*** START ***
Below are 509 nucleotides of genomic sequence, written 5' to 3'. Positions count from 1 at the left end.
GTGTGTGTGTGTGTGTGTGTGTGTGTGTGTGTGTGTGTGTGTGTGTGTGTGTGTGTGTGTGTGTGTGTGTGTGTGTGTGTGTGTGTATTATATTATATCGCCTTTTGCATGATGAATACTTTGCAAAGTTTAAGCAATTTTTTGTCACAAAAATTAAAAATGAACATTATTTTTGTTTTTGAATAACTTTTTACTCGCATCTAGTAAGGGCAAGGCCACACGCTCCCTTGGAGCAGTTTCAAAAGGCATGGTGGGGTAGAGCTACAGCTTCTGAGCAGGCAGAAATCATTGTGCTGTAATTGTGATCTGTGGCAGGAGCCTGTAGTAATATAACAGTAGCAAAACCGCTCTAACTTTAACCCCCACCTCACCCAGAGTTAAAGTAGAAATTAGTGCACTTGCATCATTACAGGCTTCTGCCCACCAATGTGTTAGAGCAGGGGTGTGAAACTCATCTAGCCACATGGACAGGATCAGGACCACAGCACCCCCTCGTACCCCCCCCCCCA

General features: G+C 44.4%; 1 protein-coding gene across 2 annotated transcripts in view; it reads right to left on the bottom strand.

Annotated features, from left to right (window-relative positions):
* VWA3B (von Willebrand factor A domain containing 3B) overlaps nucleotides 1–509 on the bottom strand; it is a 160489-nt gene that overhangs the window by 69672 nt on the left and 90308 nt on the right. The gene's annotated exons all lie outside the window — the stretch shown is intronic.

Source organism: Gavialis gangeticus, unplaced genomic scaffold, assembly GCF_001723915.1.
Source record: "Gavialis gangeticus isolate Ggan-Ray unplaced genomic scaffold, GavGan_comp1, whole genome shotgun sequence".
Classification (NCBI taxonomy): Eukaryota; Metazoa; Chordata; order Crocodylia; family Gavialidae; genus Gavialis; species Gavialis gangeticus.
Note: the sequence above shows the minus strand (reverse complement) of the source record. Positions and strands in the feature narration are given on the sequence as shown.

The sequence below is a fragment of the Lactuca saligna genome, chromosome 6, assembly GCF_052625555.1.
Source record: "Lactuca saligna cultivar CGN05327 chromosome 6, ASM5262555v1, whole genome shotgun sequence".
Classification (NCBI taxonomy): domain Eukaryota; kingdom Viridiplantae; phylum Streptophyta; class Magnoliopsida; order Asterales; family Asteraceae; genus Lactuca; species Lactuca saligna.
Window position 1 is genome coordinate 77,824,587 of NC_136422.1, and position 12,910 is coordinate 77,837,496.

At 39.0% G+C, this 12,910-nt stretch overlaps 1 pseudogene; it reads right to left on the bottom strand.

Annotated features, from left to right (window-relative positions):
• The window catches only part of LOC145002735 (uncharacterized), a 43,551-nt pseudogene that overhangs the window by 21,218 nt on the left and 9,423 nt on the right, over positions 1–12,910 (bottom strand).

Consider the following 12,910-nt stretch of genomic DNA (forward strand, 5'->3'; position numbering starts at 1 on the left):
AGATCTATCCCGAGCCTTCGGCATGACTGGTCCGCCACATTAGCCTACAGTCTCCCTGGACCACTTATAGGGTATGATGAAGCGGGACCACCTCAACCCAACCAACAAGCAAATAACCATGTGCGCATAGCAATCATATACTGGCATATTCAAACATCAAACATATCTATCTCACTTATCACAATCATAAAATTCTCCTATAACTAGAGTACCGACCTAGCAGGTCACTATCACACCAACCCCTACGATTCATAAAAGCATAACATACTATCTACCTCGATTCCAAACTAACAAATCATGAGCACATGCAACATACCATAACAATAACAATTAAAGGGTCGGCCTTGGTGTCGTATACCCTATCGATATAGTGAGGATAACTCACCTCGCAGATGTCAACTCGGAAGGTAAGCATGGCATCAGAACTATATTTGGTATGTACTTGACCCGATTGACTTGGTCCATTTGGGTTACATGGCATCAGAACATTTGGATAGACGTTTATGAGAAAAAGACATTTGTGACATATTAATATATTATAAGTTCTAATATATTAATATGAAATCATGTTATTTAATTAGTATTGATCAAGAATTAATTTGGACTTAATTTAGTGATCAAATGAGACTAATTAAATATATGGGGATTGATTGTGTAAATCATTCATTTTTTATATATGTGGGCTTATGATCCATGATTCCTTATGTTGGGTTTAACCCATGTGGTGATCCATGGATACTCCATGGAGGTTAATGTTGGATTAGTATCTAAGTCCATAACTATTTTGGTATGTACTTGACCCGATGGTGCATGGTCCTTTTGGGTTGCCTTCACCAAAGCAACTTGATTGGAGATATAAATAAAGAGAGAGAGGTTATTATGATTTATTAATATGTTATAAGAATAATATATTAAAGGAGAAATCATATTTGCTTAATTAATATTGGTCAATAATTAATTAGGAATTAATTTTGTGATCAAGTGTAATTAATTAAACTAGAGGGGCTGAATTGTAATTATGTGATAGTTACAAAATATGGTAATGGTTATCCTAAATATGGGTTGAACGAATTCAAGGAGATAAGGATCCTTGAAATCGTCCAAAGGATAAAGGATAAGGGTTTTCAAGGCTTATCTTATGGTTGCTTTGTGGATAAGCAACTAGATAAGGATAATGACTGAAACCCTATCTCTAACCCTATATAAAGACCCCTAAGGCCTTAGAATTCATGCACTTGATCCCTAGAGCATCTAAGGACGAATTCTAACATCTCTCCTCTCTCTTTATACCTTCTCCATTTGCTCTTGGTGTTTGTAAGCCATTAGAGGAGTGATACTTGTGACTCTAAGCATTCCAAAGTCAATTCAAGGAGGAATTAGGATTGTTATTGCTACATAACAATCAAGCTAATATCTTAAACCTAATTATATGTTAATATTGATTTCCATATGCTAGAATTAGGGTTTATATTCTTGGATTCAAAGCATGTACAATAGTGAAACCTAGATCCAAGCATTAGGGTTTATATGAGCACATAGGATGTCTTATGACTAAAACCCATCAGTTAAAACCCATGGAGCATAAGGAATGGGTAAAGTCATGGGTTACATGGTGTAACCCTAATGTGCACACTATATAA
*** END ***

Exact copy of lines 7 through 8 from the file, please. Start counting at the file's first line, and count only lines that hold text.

Source record: "Gavialis gangeticus isolate Ggan-Ray unplaced genomic scaffold, GavGan_comp1, whole genome shotgun sequence".
Classification (NCBI taxonomy): Eukaryota; Metazoa; Chordata; order Crocodylia; family Gavialidae; genus Gavialis; species Gavialis gangeticus.